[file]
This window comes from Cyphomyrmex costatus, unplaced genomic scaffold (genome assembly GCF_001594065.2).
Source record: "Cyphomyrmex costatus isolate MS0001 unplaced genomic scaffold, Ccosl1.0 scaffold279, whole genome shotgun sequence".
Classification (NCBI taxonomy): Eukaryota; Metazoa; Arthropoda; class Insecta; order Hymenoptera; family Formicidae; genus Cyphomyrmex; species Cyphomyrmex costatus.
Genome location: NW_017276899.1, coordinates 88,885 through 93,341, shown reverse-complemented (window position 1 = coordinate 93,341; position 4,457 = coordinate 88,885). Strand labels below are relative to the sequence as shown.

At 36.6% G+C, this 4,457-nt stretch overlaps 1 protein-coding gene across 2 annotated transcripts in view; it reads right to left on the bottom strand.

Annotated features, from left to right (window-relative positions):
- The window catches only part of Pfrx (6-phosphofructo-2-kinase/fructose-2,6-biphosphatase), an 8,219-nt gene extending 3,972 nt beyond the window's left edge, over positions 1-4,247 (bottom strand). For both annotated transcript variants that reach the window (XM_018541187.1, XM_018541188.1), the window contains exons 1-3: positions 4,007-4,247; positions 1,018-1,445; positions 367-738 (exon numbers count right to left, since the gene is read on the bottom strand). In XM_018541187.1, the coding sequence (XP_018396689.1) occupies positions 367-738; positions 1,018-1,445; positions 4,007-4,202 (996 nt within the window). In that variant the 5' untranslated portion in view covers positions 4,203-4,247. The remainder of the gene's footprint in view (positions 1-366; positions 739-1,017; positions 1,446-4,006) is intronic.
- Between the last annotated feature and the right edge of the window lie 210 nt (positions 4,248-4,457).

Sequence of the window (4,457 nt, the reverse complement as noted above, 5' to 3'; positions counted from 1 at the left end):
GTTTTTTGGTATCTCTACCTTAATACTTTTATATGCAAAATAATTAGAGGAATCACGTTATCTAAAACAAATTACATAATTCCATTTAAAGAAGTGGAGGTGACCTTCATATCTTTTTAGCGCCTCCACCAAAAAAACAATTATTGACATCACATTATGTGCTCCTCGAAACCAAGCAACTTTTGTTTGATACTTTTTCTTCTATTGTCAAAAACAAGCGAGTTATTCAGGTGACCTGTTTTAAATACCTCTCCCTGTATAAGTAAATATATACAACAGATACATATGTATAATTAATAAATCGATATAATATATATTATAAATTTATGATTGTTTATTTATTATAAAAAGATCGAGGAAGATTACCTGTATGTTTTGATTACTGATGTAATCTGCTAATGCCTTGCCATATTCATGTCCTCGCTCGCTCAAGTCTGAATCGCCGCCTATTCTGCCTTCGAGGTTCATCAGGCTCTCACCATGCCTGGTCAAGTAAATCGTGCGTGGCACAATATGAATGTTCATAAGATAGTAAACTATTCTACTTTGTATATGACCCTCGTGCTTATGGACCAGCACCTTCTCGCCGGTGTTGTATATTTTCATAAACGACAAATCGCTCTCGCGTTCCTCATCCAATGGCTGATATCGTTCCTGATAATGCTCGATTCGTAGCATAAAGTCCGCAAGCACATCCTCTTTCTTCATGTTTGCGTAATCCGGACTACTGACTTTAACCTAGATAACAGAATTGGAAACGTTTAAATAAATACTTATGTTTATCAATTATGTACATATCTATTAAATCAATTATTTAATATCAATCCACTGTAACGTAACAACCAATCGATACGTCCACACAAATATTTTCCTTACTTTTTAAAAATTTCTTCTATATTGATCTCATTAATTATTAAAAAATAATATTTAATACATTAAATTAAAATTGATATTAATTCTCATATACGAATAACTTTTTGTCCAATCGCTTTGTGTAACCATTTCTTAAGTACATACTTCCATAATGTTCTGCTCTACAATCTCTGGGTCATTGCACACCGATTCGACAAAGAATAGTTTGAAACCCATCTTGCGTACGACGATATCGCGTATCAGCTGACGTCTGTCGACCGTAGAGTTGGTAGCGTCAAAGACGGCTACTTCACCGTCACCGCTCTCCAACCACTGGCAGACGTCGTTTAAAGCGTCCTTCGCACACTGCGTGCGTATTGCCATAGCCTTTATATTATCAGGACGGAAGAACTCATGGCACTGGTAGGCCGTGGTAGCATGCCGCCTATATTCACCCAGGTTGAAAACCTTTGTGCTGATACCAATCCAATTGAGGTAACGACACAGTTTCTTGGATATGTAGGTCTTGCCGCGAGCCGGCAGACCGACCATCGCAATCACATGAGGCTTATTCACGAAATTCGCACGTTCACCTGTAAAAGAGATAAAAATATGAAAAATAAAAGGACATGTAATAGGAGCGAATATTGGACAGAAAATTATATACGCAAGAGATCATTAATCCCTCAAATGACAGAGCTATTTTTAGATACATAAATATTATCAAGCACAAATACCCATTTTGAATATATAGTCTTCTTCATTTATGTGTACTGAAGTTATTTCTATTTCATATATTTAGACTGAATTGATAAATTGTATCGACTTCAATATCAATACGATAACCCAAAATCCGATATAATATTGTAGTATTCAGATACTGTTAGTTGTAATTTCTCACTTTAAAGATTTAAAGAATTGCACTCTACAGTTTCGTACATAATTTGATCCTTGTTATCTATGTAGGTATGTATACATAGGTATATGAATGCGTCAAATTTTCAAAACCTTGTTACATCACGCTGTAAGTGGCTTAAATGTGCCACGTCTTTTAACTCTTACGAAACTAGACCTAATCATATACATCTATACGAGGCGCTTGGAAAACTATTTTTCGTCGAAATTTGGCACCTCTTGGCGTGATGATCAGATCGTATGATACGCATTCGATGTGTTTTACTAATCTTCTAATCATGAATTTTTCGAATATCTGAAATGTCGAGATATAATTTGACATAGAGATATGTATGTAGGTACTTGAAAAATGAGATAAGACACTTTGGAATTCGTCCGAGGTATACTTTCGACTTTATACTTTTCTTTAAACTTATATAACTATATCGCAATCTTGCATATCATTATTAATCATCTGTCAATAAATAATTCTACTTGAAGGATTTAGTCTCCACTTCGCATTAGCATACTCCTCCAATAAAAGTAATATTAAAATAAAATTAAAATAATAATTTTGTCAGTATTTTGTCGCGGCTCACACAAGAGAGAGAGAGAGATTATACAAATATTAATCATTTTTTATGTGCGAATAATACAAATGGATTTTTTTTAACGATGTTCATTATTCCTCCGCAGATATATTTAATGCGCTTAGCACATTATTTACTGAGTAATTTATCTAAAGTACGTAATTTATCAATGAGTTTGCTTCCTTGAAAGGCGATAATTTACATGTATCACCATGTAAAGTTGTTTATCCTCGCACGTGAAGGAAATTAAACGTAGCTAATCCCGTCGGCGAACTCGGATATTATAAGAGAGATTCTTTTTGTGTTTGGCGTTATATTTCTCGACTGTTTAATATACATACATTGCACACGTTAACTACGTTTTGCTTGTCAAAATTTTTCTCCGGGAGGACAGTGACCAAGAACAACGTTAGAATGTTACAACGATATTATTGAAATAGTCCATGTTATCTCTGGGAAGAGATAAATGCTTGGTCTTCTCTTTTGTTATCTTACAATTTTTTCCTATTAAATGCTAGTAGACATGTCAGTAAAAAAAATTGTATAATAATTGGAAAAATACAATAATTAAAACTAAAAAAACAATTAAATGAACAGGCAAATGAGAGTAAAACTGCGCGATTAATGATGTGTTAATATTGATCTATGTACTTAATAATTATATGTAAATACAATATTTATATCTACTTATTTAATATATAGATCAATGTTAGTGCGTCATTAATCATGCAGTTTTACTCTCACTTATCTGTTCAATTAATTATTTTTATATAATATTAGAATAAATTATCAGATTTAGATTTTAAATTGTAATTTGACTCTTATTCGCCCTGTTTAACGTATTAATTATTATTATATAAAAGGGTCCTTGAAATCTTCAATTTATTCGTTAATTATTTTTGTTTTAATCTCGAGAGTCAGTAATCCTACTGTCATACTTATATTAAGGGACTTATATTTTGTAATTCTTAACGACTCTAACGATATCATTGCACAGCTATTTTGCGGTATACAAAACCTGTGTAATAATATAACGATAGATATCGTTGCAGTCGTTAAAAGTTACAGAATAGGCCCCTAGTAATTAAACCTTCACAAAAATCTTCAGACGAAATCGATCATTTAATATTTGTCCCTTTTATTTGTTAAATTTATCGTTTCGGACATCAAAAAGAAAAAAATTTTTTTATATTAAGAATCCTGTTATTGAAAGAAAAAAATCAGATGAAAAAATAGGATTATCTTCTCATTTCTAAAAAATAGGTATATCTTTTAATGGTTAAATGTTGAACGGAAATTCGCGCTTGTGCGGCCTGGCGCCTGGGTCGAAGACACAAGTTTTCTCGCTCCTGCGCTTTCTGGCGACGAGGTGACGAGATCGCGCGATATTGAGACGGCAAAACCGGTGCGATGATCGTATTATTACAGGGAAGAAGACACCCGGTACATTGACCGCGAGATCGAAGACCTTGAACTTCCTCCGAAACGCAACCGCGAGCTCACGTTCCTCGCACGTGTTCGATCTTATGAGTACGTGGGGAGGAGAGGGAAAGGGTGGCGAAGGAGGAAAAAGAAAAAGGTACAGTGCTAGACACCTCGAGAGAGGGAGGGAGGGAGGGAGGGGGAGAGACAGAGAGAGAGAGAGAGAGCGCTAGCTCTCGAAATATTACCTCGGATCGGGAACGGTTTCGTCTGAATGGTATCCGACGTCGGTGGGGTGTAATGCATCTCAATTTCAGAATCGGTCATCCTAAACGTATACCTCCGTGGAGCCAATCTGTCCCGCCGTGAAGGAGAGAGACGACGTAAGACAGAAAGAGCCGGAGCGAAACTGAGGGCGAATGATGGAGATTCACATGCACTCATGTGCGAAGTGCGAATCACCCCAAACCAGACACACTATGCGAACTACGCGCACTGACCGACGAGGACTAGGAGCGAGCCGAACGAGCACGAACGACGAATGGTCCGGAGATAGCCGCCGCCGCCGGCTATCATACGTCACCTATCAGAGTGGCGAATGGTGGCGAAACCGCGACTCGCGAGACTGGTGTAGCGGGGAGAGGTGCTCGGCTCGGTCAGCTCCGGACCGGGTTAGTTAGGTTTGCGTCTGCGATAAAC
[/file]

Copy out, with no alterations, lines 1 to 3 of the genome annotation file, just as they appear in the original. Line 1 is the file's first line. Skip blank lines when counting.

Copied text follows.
This window comes from Cyphomyrmex costatus, unplaced genomic scaffold (genome assembly GCF_001594065.2).
Source record: "Cyphomyrmex costatus isolate MS0001 unplaced genomic scaffold, Ccosl1.0 scaffold279, whole genome shotgun sequence".
Classification (NCBI taxonomy): Eukaryota; Metazoa; Arthropoda; class Insecta; order Hymenoptera; family Formicidae; genus Cyphomyrmex; species Cyphomyrmex costatus.